The emergence of social Darwinism created or reinforced a competitive bias in our perception of nature that reverberated into both the social and physical sciences. In the social sciences, this perception has led to the justification of certain social and economic systems and relations as “natural” (capitalism, individualism, hierarchical relations such as boss/worker, etc.). At the same time, it has warped the perception of nature within the physical sciences as overly competitive, at the expense of other, just as prevalent selection factors.
In this way, a dialectical relationship, with its simultaneous emphases of negation, opposition, and relation, comes into view. From this, it can be seen that a warped view of “human nature” and society shapes, and is shaped by, a warped view of the natural world. Correcting this lens involves, as a start, properly emphasizing cooperation and mutualism within nature, recognizing serial endosymbiotic theory as an actual explanation of the “origin of species” (and the special variation of Lamarckism that this implies), along with de-emphasizing theories of gradualism (for more discussion, see “Evolution & the Natural Sciences“). While most of these have gained acceptance within the scientific community, the predominant focus continues to be on competition.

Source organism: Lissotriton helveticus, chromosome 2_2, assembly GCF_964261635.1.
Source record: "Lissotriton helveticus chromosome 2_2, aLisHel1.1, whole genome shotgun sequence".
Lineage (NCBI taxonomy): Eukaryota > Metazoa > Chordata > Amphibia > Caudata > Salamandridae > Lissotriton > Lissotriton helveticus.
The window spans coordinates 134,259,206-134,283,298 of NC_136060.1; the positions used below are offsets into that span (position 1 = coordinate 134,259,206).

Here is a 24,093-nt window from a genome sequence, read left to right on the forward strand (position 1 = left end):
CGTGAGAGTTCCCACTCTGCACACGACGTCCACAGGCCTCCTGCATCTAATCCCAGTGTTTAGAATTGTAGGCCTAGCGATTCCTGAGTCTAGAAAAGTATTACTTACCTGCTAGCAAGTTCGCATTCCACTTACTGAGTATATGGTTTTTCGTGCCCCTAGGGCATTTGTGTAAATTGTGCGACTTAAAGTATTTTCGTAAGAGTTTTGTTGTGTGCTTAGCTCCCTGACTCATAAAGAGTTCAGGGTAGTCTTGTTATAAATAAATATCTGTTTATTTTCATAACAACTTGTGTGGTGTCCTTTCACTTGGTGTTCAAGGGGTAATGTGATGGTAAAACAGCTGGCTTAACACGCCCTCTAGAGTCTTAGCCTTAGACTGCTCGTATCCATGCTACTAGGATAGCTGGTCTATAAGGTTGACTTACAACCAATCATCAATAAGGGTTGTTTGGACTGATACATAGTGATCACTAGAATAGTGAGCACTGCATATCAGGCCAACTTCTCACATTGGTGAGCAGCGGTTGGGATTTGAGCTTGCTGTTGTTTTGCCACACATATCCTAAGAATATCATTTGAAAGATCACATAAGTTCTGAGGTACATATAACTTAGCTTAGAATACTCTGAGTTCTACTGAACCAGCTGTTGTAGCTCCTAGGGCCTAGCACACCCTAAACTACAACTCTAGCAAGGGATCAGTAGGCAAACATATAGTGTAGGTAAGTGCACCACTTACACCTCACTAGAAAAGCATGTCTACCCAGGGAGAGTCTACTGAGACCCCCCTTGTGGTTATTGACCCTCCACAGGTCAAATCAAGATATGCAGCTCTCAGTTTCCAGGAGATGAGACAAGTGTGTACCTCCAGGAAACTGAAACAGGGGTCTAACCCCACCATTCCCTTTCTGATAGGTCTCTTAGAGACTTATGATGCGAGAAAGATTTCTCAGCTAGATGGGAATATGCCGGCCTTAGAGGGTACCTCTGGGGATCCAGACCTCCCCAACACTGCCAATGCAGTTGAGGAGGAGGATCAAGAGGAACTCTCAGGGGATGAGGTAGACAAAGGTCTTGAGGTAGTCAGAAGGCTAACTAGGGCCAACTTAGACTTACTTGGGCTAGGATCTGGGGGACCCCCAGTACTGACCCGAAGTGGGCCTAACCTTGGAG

From this preliminary investigation a vision of nature emerges from the social and natural sciences that is often inaccurate and drenched with social biases. While biases may never be eliminated entirely, they can be minimized to a great extent. Further, it is clear that the prevailing views of nature and society are mutually influencing–each shapes, and is shaped by, the other.
Given the scientific fact of ongoing ecological crisis, it is imperative that a clearer vision of the natural world, and humanity’s place within it, be obtained. Emphasizing the largely overlooked facts outlined here is a good start toward this end.
Charles Imboden is a social ecologist with expertise in non-profits, solar energy, and liberatory technology. He specializes in arid lands and is based in the American Southwest. Contact him here.
Bookchin, M. (1994). Which Way for the Ecological Movement? Essays by Murray Bookchin. AK Press. Edinburgh, Scotland.
Kovel, J. (2008). The Enemy of Nature: The End of Capitalism or the End of the World? 2nd Edition. Zed Books: London, England.
Levins, R. and Richard Lewontin. (1985). The Dialectical Biologist. Harvard University Press: Cambridge, MA.